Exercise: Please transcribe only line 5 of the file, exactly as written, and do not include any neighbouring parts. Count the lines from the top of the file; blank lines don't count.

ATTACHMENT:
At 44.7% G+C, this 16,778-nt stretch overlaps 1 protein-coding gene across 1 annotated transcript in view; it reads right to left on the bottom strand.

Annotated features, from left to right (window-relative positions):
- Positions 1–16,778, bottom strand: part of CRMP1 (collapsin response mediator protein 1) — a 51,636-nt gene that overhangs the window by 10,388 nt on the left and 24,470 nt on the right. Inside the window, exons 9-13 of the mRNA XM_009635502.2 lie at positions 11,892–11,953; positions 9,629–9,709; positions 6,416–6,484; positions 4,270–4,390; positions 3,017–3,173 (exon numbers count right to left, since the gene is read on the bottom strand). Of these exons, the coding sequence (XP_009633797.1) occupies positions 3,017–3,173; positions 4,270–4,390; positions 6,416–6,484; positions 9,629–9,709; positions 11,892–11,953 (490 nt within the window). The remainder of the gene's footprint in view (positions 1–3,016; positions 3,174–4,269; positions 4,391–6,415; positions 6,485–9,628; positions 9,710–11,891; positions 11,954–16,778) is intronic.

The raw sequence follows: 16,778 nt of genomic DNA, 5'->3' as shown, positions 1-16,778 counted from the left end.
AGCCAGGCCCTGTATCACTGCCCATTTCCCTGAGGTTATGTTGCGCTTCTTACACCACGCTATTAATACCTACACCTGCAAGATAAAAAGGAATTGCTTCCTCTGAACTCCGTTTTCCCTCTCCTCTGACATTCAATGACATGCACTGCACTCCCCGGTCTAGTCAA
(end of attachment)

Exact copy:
AGCCAGGCCCTGTATCACTGCCCATTTCCCTGAGGTTATGTTGCGCTTCTTACACCACGCTATTAATACCTACACCTGCAAGATAAAAAGGAATTGCTTCCTCTGAACTCCGTTTTCCCTCTCCTCTGACATTCAATGACATGCACTGCACTCCCCGGTCTAGTCAA